Interestingly, Luke’s nativity has none of this and is a decidedly humbler scene. There are no kingly gifts or prophetic dreams. Luke’s Jesus is born in a manger and attended by shepherds. These two seemingly contradictory versions of the nativity story show two philosophical worldviews in conversation at the time of the Christian bible’s codification.
The gospel of Matthew was written by a Greek-speaking second-generation Jewish Christian. He was probably writing for Greek-speaking Christians in Syria. His work is engulfed in the messianic fervour of the first century. Matthew’s gospels repeatedly emphasise that the Jewish nature of early Christianity should not be lost in a church becoming increasingly gentile. As such, he doesn’t explain Jewish tradition the way Mark does. He assumes his audience should know and conform to these customs. He is also writing in their sensory cultural language, grounding his writings in multiple systems of knowledge (i.e., scent, dreams, reason, witnessed events). Luke, on the other hand, is a slightly later writer. He was also writing to Greek-speaking Christians, but Luke was a gentile writing to an almost wholly Romanised gentile church, who were more familiar with Greek and Roman narrative forms.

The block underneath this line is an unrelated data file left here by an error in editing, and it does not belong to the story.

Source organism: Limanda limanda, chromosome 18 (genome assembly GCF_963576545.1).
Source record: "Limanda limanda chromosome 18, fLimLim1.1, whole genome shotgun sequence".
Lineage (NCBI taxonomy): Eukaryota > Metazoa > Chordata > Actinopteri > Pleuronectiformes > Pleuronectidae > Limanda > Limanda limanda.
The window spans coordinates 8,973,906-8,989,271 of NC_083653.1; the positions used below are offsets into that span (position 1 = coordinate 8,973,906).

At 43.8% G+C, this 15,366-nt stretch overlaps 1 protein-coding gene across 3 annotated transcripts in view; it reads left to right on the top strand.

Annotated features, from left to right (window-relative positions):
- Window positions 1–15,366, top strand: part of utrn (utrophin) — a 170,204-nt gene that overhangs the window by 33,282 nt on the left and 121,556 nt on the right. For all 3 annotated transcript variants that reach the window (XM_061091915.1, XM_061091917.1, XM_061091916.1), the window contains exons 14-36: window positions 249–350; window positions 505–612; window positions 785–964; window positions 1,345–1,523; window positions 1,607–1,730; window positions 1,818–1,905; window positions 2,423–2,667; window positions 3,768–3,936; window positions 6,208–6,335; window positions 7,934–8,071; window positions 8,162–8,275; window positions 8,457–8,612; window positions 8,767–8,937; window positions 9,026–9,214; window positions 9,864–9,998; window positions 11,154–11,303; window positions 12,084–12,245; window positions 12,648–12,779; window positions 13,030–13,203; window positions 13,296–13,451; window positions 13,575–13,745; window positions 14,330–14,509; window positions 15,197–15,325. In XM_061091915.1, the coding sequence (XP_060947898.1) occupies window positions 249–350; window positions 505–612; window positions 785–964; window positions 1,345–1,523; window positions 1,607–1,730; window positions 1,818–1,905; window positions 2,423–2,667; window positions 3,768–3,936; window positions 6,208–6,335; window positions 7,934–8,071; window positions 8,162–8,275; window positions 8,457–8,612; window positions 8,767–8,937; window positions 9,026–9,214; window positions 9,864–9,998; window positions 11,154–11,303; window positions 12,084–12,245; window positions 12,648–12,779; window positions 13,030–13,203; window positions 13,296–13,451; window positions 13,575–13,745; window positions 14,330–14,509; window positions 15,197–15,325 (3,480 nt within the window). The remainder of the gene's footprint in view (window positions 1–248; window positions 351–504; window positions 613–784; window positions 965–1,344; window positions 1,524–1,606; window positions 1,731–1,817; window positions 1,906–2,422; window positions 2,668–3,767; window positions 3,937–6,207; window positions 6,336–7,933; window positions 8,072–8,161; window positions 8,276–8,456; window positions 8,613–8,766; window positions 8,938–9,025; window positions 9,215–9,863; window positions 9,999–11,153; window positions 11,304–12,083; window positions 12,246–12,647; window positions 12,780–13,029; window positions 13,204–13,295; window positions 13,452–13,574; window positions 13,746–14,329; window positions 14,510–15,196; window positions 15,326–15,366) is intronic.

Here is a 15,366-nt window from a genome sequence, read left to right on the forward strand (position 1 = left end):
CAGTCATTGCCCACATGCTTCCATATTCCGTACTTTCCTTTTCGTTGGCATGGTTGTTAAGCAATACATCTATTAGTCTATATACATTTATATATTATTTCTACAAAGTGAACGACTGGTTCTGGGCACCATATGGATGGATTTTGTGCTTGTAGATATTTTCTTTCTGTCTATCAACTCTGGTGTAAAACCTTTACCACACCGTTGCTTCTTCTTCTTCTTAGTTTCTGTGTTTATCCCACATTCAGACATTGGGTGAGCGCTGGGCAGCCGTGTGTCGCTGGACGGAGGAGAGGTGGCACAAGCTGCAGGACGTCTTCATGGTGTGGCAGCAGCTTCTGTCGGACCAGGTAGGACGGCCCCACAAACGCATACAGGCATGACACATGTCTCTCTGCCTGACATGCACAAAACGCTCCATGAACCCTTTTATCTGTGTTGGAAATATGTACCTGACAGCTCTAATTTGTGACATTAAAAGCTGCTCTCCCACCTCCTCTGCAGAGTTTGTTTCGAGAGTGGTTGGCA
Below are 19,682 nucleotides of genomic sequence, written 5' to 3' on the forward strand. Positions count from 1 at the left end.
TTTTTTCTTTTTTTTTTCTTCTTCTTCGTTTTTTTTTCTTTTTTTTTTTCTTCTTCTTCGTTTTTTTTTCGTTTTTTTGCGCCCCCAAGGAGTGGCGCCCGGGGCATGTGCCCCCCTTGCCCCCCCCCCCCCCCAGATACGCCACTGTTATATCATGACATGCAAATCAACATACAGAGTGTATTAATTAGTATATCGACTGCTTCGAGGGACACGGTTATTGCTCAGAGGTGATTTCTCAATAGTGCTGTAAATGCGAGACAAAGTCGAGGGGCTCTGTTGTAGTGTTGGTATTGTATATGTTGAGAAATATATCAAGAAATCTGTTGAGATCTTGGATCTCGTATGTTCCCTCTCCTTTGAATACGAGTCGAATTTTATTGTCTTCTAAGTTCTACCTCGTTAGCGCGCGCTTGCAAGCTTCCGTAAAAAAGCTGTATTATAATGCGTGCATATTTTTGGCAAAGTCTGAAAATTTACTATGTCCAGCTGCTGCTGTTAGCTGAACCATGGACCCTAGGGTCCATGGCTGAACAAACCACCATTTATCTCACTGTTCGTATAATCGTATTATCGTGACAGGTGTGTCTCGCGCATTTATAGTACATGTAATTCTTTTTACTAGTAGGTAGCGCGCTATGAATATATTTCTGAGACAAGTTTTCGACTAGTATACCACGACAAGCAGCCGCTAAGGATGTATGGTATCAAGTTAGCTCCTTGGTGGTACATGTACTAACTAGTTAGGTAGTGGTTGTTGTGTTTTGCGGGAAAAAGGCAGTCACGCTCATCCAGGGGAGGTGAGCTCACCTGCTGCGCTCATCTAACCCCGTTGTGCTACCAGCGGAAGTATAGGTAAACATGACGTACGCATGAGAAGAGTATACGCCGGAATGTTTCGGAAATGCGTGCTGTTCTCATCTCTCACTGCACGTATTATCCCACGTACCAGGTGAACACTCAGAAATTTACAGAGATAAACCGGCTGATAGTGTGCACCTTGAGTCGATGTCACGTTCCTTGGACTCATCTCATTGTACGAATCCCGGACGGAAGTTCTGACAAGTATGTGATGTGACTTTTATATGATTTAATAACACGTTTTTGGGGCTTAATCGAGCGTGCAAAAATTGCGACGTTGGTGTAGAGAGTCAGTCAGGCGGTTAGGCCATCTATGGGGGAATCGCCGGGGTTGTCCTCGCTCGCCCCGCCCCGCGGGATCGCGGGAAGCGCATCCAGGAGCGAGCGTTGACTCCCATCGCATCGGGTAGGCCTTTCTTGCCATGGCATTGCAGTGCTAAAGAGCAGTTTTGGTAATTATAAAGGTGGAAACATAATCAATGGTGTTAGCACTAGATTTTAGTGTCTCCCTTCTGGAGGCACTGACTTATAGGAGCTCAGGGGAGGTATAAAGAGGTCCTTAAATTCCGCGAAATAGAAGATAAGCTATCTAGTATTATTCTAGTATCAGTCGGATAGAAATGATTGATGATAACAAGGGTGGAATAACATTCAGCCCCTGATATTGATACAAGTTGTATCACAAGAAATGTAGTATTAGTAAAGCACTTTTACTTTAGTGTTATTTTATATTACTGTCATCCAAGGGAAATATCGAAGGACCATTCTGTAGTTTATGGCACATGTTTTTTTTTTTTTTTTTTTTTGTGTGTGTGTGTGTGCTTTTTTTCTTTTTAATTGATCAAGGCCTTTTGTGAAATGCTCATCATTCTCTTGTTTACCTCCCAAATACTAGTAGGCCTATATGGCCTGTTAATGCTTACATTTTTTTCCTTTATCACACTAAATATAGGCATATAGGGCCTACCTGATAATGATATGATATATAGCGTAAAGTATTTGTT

Polycarp, a 2nd century Smyrnaean, and Nicholas, a 3rd century Myrian, were near contemporaries to the Gospel Matthew. At the time of his death, Polycarp was 86 years old. Irenaeus and Tertullian say that he had been a direct disciple of John the Apostle in his youth. By his death, Polycarp was probably the last living connection to the first generation of Christians. When Nicholas died at 76, he was perhaps one of the last connections to the second generation. They both lived long enough to see dramatic shifts in the demographics and theology of Christianity, but they were grounded in that earlier time. Their bodies did not exist as mere vessels for their souls but became living testaments to their faith and embodiments of scripture.